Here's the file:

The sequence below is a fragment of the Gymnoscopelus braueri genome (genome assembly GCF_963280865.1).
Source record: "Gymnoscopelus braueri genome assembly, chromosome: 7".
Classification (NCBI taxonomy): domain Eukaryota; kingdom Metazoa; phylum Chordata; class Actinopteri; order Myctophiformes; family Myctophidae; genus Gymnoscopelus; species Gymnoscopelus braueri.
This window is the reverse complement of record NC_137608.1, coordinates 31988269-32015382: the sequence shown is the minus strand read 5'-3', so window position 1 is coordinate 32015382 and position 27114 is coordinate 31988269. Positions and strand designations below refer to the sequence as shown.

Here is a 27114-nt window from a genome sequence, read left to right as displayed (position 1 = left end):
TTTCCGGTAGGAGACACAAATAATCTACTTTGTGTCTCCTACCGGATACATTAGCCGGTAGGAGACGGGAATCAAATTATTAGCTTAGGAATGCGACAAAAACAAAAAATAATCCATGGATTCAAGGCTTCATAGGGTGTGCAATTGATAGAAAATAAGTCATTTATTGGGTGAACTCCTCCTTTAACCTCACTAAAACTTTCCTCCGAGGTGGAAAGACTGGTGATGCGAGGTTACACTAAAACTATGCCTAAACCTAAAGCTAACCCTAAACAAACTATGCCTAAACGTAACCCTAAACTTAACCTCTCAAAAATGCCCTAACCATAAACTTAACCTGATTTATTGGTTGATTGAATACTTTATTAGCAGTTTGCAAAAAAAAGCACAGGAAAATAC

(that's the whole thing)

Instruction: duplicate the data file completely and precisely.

The sequence below is a fragment of the Gymnoscopelus braueri genome (genome assembly GCF_963280865.1).
Source record: "Gymnoscopelus braueri genome assembly, chromosome: 7".
Classification (NCBI taxonomy): domain Eukaryota; kingdom Metazoa; phylum Chordata; class Actinopteri; order Myctophiformes; family Myctophidae; genus Gymnoscopelus; species Gymnoscopelus braueri.
This window is the reverse complement of record NC_137608.1, coordinates 31988269-32015382: the sequence shown is the minus strand read 5'-3', so window position 1 is coordinate 32015382 and position 27114 is coordinate 31988269. Positions and strand designations below refer to the sequence as shown.

Here is a 27114-nt window from a genome sequence, read left to right as displayed (position 1 = left end):
TTTCCGGTAGGAGACACAAATAATCTACTTTGTGTCTCCTACCGGATACATTAGCCGGTAGGAGACGGGAATCAAATTATTAGCTTAGGAATGCGACAAAAACAAAAAATAATCCATGGATTCAAGGCTTCATAGGGTGTGCAATTGATAGAAAATAAGTCATTTATTGGGTGAACTCCTCCTTTAACCTCACTAAAACTTTCCTCCGAGGTGGAAAGACTGGTGATGCGAGGTTACACTAAAACTATGCCTAAACCTAAAGCTAACCCTAAACAAACTATGCCTAAACGTAACCCTAAACTTAACCTCTCAAAAATGCCCTAACCATAAACTTAACCTGATTTATTGGTTGATTGAATACTTTATTAGCAGTTTGCAAAAAAAAGCACAGGAAAATAC